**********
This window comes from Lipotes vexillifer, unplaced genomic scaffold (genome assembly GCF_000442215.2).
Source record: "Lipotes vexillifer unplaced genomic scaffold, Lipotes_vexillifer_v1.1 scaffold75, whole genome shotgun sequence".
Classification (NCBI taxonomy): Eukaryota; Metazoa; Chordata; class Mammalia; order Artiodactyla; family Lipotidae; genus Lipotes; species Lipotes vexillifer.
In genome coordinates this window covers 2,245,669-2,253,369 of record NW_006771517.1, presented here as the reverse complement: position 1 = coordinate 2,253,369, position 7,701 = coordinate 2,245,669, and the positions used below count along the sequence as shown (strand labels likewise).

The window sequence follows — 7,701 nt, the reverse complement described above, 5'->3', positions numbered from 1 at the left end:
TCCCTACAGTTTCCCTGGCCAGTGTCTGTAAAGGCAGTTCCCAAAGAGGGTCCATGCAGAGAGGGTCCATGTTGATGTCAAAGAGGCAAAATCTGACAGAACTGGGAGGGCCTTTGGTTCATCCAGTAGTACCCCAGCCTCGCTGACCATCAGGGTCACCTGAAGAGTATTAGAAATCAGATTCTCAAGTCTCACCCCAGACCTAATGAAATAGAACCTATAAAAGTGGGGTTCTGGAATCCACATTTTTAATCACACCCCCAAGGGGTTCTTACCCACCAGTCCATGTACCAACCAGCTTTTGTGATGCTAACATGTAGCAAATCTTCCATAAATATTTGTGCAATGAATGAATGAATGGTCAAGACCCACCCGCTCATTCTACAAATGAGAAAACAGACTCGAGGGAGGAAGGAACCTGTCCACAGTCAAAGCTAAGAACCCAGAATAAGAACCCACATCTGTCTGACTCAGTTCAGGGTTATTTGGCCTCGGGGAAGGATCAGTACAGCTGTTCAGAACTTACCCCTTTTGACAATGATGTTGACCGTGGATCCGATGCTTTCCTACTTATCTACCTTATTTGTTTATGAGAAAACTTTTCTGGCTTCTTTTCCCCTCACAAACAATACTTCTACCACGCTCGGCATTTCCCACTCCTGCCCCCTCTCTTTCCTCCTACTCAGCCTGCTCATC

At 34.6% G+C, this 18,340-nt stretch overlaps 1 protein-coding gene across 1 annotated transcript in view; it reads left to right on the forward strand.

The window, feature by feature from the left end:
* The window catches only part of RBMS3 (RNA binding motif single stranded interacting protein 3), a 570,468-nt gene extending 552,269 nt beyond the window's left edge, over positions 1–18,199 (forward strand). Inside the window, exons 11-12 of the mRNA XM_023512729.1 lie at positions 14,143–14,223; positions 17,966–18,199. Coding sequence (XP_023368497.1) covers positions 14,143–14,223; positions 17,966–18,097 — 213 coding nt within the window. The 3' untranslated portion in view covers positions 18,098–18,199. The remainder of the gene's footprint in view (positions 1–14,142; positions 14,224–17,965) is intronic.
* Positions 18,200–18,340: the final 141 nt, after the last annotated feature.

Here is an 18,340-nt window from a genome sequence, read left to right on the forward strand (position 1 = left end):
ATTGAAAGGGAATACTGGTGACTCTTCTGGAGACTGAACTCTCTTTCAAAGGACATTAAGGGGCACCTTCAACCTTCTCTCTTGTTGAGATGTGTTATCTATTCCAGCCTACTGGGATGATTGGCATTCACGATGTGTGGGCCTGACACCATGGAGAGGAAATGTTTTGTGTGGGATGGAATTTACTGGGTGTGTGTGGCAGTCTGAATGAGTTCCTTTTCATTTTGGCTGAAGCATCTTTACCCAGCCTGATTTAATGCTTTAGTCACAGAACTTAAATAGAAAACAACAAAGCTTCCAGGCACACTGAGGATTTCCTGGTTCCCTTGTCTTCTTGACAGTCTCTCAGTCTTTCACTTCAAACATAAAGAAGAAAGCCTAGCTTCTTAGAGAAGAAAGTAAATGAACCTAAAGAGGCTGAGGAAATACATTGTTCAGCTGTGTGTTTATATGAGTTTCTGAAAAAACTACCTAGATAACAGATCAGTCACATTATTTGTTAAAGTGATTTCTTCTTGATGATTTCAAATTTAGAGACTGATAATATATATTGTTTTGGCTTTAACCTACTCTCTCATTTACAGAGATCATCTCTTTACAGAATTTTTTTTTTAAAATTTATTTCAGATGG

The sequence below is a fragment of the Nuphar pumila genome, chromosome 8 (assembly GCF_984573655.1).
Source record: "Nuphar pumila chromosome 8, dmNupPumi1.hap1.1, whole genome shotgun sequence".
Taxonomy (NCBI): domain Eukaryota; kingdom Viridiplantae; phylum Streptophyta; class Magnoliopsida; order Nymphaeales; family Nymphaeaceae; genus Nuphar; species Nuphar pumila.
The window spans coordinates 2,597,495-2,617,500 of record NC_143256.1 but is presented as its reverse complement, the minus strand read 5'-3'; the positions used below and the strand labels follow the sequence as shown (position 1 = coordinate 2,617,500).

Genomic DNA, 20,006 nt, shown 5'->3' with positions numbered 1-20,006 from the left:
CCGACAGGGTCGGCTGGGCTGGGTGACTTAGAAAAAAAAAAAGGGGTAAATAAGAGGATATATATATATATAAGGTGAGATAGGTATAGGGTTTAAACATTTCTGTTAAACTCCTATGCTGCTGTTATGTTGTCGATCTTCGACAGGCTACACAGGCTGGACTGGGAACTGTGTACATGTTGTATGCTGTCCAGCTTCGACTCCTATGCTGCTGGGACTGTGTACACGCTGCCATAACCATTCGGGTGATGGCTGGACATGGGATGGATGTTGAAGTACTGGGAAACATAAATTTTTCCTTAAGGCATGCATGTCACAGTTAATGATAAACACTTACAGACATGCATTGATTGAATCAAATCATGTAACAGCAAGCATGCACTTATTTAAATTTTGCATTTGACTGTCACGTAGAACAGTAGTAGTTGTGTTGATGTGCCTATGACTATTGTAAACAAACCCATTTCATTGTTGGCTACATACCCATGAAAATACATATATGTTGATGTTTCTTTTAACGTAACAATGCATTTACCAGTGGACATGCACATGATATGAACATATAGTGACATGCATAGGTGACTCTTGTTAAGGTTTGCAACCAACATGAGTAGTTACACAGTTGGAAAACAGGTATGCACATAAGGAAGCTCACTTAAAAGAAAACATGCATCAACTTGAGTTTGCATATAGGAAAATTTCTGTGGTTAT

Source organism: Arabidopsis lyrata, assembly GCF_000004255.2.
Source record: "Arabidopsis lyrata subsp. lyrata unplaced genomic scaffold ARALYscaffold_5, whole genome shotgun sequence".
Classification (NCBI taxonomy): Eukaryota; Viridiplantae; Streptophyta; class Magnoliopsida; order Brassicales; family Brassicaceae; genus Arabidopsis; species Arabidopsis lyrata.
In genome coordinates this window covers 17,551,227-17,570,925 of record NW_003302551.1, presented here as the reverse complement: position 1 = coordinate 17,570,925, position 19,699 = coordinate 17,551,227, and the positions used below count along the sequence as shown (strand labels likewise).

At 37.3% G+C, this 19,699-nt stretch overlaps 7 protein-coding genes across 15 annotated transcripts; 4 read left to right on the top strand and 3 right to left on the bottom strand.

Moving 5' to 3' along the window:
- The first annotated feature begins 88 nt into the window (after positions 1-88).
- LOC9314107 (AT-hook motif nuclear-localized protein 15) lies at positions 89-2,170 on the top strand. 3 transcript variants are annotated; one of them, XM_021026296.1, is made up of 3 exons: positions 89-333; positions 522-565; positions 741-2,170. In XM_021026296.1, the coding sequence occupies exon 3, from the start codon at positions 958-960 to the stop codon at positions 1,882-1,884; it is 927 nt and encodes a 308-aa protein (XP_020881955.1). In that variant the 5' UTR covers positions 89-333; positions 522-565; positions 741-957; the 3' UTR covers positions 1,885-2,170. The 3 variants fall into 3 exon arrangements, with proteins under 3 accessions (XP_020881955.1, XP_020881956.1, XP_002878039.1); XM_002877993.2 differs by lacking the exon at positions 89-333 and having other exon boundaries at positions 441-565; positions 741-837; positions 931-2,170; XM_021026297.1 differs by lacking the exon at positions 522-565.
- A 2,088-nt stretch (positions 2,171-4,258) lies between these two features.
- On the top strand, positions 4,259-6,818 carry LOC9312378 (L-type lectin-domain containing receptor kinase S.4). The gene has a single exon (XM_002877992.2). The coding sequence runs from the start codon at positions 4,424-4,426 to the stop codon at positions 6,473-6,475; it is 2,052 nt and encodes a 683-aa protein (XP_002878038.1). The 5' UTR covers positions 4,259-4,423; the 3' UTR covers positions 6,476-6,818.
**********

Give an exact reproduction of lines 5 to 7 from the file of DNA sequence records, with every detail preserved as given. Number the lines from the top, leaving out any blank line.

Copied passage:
The window sequence follows — 7,701 nt, the reverse complement described above, 5'->3', positions numbered from 1 at the left end:
TCCCTACAGTTTCCCTGGCCAGTGTCTGTAAAGGCAGTTCCCAAAGAGGGTCCATGCAGAGAGGGTCCATGTTGATGTCAAAGAGGCAAAATCTGACAGAACTGGGAGGGCCTTTGGTTCATCCAGTAGTACCCCAGCCTCGCTGACCATCAGGGTCACCTGAAGAGTATTAGAAATCAGATTCTCAAGTCTCACCCCAGACCTAATGAAATAGAACCTATAAAAGTGGGGTTCTGGAATCCACATTTTTAATCACACCCCCAAGGGGTTCTTACCCACCAGTCCATGTACCAACCAGCTTTTGTGATGCTAACATGTAGCAAATCTTCCATAAATATTTGTGCAATGAATGAATGAATGGTCAAGACCCACCCGCTCATTCTACAAATGAGAAAACAGACTCGAGGGAGGAAGGAACCTGTCCACAGTCAAAGCTAAGAACCCAGAATAAGAACCCACATCTGTCTGACTCAGTTCAGGGTTATTTGGCCTCGGGGAAGGATCAGTACAGCTGTTCAGAACTTACCCCTTTTGACAATGATGTTGACCGTGGATCCGATGCTTTCCTACTTATCTACCTTATTTGTTTATGAGAAAACTTTTCTGGCTTCTTTTCCCCTCACAAACAATACTTCTACCACGCTCGGCATTTCCCACTCCTGCCCCCTCTCTTTCCTCCTACTCAGCCTGCTCATC

At 34.6% G+C, this 18,340-nt stretch overlaps 1 protein-coding gene across 1 annotated transcript in view; it reads left to right on the forward strand.